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Aurora must pay for East Aurora bridge repairs, judge rules

When village bridges are falling down, it’s the town’s problem.

That is what Supreme Court Judge John Michalek told Aurora this week, ruling that the town was responsible for paying to repair bridges in East Aurora.

The Aurora Board still has to vote on whether to appeal, but the village won this installment of the suit filed almost two years ago.

Repairs on eight bridges over Tannery Brook, estimated to cost about $6 million in total, were in limbo because the town interpreted state law to mean the bridges were the village’s responsibility if the village maintained them, such as through services as plowing snow.

The village’s prevailing view relied on a 1909 law, putting towns in charge unless a special vote declared otherwise.

“Just because we plowed the bridges, cleared the grass or whatever, that doesn’t say that the bridges are in our possession,” said Village Mayor Allan Kasprzak.

He was gratified by Michalek’s decision.

“We’re not trying to milk anybody. We’re not trying to hold any scimitar over anyone’s head. … We need help because our infrastructure is crumbling here,” he said.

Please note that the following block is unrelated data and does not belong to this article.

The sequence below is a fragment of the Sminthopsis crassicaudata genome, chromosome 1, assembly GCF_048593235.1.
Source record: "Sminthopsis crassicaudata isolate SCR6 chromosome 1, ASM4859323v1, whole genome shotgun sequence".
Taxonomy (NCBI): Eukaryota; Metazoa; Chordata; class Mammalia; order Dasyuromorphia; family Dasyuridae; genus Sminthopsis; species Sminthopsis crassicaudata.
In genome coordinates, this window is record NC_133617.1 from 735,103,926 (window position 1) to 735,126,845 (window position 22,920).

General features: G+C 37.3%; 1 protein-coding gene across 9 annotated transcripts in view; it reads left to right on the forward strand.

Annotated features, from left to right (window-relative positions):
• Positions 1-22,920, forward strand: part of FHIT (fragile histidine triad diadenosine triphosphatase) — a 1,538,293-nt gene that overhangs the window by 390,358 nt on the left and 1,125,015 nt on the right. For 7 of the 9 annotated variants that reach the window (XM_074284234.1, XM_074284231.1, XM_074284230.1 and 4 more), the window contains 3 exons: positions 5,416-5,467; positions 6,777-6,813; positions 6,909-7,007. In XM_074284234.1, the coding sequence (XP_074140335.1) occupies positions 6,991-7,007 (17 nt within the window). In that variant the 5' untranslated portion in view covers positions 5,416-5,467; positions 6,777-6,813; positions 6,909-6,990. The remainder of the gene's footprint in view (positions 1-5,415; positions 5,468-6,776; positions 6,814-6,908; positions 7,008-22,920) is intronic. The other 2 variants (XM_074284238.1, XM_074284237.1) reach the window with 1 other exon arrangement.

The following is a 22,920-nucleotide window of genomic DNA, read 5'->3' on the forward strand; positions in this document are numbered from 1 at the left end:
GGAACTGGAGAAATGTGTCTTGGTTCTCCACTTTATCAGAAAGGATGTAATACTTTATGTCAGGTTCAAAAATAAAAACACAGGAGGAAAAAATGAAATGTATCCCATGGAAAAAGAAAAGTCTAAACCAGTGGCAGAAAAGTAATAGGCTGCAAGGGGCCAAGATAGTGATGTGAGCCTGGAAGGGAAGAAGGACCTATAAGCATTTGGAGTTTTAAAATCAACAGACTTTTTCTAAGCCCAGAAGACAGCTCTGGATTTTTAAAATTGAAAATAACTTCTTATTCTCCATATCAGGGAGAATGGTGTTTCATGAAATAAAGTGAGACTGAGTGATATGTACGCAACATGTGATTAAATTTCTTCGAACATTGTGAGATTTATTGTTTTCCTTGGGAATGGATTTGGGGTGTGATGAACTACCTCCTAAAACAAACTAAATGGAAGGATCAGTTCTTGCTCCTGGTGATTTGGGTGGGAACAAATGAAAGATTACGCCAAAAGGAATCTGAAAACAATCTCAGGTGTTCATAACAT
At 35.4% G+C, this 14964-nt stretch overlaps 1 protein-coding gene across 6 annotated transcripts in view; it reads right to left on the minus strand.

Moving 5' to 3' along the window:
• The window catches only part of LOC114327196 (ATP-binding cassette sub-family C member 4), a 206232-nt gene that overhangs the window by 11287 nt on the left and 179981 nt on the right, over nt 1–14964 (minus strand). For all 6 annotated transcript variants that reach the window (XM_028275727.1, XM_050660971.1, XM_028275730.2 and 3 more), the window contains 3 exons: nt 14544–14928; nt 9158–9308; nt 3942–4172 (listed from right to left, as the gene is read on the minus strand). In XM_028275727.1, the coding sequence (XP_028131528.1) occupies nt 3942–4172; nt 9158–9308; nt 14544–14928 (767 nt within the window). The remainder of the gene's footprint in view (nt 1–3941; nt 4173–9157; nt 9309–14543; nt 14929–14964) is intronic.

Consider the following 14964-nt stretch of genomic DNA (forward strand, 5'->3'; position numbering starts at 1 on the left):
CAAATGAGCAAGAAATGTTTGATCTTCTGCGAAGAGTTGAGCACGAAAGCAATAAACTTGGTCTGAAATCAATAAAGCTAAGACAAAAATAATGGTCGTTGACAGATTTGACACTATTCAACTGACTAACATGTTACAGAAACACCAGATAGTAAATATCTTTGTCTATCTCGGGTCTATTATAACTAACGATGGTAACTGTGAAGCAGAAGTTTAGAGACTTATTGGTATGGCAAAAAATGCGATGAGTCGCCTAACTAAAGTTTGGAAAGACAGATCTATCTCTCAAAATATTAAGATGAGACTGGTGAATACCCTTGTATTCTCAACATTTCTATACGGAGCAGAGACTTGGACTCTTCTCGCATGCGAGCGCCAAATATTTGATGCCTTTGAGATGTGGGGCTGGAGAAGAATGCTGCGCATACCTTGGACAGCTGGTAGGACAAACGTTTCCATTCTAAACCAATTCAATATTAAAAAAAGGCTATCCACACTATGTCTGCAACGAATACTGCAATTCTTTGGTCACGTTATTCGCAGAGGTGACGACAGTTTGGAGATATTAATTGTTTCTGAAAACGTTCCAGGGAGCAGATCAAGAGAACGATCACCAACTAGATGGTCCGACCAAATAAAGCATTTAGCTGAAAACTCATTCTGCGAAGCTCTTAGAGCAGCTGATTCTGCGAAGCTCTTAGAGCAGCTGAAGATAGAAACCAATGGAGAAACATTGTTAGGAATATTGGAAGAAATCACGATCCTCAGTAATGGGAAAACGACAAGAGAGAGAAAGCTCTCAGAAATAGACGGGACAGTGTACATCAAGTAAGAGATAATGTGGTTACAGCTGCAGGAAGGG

Town Supervisor Jim Bach said Aurora was ready to go ahead with the repairs, to be paid for with a $50,000 state grant.

That was the same amount that Kasprzak said East Aurora spent on legal fees.

Bach said he had to check on the town’s legal costs. The full board would have to vote on whether to continue the suit, but he was inclined to let Michalek’s judgement stand. “I don’t believe I would vote for an appeal,” Bach said.

“I’m happy it’s over with,” he said. “The laws between towns and villages are so ambiguous. The only way to clarify it was to get a judge’s opinion. … Now we can address the infrastructure that needs to be addressed and go forward.”

Aurora Highway Superintendent David Gunner said he was glad that bridge repairs, which he would oversee, seemed closer to happening.

The bridge near his house on Whaley Street has been crumbling, and the aging one on Fillmore Avenue has closed.

“Now we can move on with making plans,” said Gunner. “It’s not going to happen overnight. The Town Board will have to come up with the funding.”